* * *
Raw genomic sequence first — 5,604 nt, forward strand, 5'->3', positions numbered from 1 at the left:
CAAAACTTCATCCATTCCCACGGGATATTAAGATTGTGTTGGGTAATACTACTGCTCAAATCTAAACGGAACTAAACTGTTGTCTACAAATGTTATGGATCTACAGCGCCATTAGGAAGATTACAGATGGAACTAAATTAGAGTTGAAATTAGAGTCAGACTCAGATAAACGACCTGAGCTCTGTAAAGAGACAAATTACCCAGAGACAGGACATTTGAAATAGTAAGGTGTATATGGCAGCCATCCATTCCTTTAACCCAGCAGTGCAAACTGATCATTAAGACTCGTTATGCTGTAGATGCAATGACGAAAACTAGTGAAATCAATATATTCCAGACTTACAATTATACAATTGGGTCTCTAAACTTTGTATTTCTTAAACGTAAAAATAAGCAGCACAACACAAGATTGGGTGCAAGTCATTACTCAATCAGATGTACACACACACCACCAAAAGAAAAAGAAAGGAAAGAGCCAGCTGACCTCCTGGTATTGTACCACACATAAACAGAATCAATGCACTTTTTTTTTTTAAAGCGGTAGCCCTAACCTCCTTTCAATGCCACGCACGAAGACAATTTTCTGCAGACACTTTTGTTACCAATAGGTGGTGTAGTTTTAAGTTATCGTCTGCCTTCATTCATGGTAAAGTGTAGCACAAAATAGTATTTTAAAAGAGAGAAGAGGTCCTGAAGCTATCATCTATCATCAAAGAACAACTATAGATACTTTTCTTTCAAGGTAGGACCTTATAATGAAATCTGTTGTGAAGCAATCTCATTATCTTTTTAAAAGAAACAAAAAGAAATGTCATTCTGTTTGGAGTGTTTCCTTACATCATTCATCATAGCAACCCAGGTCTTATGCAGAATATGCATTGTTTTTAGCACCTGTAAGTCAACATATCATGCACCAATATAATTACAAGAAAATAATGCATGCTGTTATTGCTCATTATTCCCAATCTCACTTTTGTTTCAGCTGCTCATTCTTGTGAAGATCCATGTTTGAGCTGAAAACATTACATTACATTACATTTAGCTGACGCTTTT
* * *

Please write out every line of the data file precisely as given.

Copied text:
Raw genomic sequence first — 5,604 nt, forward strand, 5'->3', positions numbered from 1 at the left:
CAAAACTTCATCCATTCCCACGGGATATTAAGATTGTGTTGGGTAATACTACTGCTCAAATCTAAACGGAACTAAACTGTTGTCTACAAATGTTATGGATCTACAGCGCCATTAGGAAGATTACAGATGGAACTAAATTAGAGTTGAAATTAGAGTCAGACTCAGATAAACGACCTGAGCTCTGTAAAGAGACAAATTACCCAGAGACAGGACATTTGAAATAGTAAGGTGTATATGGCAGCCATCCATTCCTTTAACCCAGCAGTGCAAACTGATCATTAAGACTCGTTATGCTGTAGATGCAATGACGAAAACTAGTGAAATCAATATATTCCAGACTTACAATTATACAATTGGGTCTCTAAACTTTGTATTTCTTAAACGTAAAAATAAGCAGCACAACACAAGATTGGGTGCAAGTCATTACTCAATCAGATGTACACACACACCACCAAAAGAAAAAGAAAGGAAAGAGCCAGCTGACCTCCTGGTATTGTACCACACATAAACAGAATCAATGCACTTTTTTTTTTTAAAGCGGTAGCCCTAACCTCCTTTCAATGCCACGCACGAAGACAATTTTCTGCAGACACTTTTGTTACCAATAGGTGGTGTAGTTTTAAGTTATCGTCTGCCTTCATTCATGGTAAAGTGTAGCACAAAATAGTATTTTAAAAGAGAGAAGAGGTCCTGAAGCTATCATCTATCATCAAAGAACAACTATAGATACTTTTCTTTCAAGGTAGGACCTTATAATGAAATCTGTTGTGAAGCAATCTCATTATCTTTTTAAAAGAAACAAAAAGAAATGTCATTCTGTTTGGAGTGTTTCCTTACATCATTCATCATAGCAACCCAGGTCTTATGCAGAATATGCATTGTTTTTAGCACCTGTAAGTCAACATATCATGCACCAATATAATTACAAGAAAATAATGCATGCTGTTATTGCTCATTATTCCCAATCTCACTTTTGTTTCAGCTGCTCATTCTTGTGAAGATCCATGTTTGAGCTGAAAACATTACATTACATTACATTTAGCTGACGCTTTT